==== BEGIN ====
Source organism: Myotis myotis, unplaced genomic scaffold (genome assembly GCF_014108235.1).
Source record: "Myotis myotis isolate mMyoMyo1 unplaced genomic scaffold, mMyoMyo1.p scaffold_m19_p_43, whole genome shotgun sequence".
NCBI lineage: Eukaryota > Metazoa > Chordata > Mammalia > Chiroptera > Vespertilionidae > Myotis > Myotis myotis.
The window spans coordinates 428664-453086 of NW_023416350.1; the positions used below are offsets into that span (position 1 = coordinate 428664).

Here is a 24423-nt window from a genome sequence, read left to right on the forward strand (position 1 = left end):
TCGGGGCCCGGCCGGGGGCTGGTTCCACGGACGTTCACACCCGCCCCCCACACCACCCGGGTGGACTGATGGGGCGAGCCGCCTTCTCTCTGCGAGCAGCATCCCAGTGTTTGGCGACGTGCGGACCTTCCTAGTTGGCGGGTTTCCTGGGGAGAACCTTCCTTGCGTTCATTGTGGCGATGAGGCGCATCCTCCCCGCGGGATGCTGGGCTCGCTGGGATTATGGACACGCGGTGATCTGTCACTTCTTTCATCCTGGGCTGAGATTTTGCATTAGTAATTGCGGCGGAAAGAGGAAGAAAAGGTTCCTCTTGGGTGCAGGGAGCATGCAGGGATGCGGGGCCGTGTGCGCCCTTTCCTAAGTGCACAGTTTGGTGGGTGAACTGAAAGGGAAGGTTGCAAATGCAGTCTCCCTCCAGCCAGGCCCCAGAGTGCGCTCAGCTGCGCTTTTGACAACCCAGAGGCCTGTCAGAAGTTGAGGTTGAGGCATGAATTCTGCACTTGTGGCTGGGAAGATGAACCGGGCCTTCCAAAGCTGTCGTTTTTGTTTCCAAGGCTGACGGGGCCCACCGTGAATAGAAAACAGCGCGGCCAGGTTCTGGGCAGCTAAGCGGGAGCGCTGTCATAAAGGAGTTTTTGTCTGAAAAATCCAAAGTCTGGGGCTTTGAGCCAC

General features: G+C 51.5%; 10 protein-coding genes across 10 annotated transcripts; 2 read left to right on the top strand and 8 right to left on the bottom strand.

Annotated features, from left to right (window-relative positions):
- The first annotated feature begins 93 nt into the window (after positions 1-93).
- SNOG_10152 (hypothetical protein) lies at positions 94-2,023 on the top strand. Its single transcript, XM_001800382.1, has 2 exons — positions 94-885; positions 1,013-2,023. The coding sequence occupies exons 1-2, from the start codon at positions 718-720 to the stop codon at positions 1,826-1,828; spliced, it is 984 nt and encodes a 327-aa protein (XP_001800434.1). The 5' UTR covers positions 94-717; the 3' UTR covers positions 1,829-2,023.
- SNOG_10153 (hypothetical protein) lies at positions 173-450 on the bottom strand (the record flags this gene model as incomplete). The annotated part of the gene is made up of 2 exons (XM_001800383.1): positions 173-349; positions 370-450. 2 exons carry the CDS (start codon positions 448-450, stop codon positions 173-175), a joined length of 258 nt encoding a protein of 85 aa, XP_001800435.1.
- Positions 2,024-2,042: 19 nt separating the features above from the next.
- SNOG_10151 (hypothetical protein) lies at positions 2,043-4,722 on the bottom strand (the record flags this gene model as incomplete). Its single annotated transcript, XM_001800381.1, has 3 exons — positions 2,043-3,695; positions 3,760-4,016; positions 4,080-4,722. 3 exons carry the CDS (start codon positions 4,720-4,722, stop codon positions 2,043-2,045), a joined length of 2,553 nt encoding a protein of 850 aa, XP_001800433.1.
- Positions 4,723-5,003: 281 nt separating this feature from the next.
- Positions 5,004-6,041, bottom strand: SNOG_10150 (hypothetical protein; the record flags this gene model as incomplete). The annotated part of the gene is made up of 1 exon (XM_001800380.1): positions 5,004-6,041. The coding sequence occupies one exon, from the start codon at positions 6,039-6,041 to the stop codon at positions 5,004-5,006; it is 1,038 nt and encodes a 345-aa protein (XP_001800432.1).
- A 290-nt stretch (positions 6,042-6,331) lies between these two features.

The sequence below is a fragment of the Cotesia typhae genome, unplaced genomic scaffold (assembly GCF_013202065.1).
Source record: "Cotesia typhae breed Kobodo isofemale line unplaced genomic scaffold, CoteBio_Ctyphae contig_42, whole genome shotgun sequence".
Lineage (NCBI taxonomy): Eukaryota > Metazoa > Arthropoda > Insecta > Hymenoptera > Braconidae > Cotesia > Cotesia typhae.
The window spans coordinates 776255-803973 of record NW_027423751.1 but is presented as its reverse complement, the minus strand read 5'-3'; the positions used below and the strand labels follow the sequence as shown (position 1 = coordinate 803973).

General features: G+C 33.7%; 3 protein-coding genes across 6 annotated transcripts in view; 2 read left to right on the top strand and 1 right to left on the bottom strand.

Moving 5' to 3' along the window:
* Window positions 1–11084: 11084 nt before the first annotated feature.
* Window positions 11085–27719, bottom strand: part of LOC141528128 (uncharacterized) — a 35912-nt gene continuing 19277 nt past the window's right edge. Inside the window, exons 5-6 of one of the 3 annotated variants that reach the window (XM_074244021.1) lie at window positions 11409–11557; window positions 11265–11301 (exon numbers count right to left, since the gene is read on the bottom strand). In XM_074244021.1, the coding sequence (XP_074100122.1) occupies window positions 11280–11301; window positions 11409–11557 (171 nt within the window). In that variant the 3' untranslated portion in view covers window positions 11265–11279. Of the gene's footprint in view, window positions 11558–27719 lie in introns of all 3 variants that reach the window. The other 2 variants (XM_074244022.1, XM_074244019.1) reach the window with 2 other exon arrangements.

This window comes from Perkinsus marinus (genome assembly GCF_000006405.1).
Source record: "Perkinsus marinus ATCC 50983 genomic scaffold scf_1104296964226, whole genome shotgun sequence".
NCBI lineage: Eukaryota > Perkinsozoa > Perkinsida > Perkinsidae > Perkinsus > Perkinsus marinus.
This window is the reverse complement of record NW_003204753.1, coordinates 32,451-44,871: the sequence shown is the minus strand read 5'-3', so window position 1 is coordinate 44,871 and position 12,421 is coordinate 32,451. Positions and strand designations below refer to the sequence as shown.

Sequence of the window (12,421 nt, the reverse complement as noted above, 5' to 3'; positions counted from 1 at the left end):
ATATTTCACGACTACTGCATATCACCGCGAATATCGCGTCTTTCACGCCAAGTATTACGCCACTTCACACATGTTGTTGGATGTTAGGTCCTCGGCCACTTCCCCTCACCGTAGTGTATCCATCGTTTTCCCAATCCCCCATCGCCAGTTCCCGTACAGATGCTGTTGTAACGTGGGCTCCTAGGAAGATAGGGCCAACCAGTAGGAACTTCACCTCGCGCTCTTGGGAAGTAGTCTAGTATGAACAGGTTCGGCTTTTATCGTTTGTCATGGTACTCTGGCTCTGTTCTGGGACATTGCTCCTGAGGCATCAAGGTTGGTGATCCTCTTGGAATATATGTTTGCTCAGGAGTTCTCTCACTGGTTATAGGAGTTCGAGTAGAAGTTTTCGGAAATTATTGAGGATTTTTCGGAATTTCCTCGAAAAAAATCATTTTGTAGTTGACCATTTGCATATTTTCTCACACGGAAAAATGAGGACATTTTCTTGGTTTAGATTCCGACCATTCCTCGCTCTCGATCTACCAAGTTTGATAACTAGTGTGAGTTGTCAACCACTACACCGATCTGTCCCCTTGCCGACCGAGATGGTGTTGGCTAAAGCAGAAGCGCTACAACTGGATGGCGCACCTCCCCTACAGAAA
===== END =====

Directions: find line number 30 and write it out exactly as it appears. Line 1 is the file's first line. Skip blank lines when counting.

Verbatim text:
ATATTTCACGACTACTGCATATCACCGCGAATATCGCGTCTTTCACGCCAAGTATTACGCCACTTCACACATGTTGTTGGATGTTAGGTCCTCGGCCACTTCCCCTCACCGTAGTGTATCCATCGTTTTCCCAATCCCCCATCGCCAGTTCCCGTACAGATGCTGTTGTAACGTGGGCTCCTAGGAAGATAGGGCCAACCAGTAGGAACTTCACCTCGCGCTCTTGGGAAGTAGTCTAGTATGAACAGGTTCGGCTTTTATCGTTTGTCATGGTACTCTGGCTCTGTTCTGGGACATTGCTCCTGAGGCATCAAGGTTGGTGATCCTCTTGGAATATATGTTTGCTCAGGAGTTCTCTCACTGGTTATAGGAGTTCGAGTAGAAGTTTTCGGAAATTATTGAGGATTTTTCGGAATTTCCTCGAAAAAAATCATTTTGTAGTTGACCATTTGCATATTTTCTCACACGGAAAAATGAGGACATTTTCTTGGTTTAGATTCCGACCATTCCTCGCTCTCGATCTACCAAGTTTGATAACTAGTGTGAGTTGTCAACCACTACACCGATCTGTCCCCTTGCCGACCGAGATGGTGTTGGCTAAAGCAGAAGCGCTACAACTGGATGGCGCACCTCCCCTACAGAAA